They aren’t very good pictures since the camera’s usually amazing lens and auto-focus was unable to resolve the small subject so far away in a bit of wind, but it had been too long in battery time since I had last used my other camera with its telephoto lens already in place, so I had to be satisfied with having some evidence at all of this very unlikely encounter, given the circumstances with my first dragonfly guest that happened on the days before in the area just below.

And I hadn’t even thought of the analogy between the red dragonfly and the red Chinese candy dish until Julie asked me if the polar-fleece pullover sweater I had also gotten at the big sale was red (I had previously said it was a “buff color”). What was red was indeed the candy dish, which I then realized in full measure … so I told her the whole story of how I had wanted to get it but was ambivalent and also didn’t have any more money with me to buy it. I could tell she wanted to see it almost as badly as I regretted not having bought it, but we both soon became effusive over the synchronicity of my conversation with the dragonfly, asking if it had any red cousins and then having the red dragonfly actually show up just after our first conversation about what I had gotten at the big sale—and not gotten as the reveal progressed. But I realized that the appearance of the red dragonfly was adequate consolation for the lost red candy dish, and we both thought the story was good enough for recalling to mind O. Henry stories we had remembered reading in school …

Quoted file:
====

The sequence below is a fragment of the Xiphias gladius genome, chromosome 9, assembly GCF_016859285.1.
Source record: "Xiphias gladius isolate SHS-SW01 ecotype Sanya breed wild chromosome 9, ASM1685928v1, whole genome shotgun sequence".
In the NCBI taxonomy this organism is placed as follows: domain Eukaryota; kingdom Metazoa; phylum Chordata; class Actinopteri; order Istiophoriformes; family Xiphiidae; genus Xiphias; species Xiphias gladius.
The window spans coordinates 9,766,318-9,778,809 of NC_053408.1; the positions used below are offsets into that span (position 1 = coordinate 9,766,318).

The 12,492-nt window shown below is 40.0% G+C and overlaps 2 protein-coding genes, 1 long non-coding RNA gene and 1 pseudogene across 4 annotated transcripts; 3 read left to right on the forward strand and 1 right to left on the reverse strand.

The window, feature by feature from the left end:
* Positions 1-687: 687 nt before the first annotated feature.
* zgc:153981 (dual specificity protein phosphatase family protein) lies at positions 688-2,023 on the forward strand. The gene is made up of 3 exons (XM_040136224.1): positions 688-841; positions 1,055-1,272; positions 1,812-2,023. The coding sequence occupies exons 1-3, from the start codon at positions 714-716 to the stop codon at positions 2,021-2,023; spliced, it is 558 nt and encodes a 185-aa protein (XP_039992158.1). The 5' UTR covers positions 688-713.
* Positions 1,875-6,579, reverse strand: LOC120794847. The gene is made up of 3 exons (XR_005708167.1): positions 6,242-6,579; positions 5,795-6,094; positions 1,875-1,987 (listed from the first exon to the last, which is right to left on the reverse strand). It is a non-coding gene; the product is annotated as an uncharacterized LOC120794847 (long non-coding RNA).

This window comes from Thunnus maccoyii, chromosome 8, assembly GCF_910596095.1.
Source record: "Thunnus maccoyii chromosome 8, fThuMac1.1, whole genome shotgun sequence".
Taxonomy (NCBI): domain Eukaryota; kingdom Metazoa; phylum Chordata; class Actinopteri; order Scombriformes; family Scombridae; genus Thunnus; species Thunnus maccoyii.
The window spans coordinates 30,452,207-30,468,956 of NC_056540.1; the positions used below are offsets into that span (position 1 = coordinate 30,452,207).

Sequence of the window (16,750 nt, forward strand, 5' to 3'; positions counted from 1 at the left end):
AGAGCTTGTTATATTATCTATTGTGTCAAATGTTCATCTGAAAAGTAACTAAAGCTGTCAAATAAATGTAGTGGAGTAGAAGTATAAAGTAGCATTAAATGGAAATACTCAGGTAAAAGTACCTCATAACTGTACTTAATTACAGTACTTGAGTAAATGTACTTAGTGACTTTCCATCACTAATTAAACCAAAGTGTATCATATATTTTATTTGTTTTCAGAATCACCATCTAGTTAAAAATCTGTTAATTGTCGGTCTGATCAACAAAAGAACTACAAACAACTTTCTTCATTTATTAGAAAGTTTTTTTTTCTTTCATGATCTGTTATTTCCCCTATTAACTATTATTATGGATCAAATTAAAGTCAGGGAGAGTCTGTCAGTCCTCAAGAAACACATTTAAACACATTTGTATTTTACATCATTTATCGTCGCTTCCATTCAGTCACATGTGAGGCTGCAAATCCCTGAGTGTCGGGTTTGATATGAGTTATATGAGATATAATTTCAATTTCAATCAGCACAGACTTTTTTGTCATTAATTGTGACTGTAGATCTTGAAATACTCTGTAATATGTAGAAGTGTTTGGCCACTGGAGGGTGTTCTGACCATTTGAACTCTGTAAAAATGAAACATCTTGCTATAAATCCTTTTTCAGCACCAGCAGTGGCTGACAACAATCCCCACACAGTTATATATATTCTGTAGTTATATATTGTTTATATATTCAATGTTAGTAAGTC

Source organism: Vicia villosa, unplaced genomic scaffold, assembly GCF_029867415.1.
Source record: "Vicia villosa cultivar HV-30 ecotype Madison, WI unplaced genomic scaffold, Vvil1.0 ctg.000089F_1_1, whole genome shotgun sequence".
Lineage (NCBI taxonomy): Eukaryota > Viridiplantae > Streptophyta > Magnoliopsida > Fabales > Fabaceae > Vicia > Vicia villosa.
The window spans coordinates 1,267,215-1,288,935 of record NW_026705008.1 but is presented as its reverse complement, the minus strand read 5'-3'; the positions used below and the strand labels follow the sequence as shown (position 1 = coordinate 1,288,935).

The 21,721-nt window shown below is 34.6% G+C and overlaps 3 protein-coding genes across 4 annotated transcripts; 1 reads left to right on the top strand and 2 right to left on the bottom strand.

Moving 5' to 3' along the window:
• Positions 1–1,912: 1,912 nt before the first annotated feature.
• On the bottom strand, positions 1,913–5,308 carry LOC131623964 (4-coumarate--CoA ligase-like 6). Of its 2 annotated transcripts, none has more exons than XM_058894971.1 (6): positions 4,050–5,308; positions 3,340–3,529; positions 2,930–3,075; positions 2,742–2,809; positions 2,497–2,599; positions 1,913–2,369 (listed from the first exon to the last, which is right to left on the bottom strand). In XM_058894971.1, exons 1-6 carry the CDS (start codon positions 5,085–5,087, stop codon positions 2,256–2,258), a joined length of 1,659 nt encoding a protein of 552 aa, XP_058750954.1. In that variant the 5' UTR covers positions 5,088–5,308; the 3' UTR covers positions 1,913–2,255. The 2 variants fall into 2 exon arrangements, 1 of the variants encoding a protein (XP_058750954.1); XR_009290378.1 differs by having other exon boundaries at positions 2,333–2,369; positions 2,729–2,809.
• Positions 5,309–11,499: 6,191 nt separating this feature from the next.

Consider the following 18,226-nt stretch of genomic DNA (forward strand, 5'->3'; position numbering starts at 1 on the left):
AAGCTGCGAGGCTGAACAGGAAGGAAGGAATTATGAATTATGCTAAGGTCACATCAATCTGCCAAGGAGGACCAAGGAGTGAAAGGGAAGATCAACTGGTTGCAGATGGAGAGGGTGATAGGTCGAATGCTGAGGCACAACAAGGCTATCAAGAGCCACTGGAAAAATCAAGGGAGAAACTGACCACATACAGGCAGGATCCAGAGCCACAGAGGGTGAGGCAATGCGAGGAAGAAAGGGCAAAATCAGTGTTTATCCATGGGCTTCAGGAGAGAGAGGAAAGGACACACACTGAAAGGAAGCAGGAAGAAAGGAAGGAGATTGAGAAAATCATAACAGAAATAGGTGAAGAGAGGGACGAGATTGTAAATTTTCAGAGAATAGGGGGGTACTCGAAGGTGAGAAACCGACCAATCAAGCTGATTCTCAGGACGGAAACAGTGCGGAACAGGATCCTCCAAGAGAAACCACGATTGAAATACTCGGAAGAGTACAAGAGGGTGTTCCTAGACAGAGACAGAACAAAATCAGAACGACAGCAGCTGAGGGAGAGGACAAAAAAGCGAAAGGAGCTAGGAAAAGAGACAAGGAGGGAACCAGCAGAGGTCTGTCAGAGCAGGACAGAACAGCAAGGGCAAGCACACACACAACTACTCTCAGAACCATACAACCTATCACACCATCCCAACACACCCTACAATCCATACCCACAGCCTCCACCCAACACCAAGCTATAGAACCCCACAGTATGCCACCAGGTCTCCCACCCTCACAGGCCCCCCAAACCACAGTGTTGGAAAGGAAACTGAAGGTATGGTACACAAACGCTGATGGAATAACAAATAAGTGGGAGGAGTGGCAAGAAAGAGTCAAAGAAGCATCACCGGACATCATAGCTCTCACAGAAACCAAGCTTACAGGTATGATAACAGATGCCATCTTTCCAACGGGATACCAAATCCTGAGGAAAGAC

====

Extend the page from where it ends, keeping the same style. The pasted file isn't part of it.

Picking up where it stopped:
* * *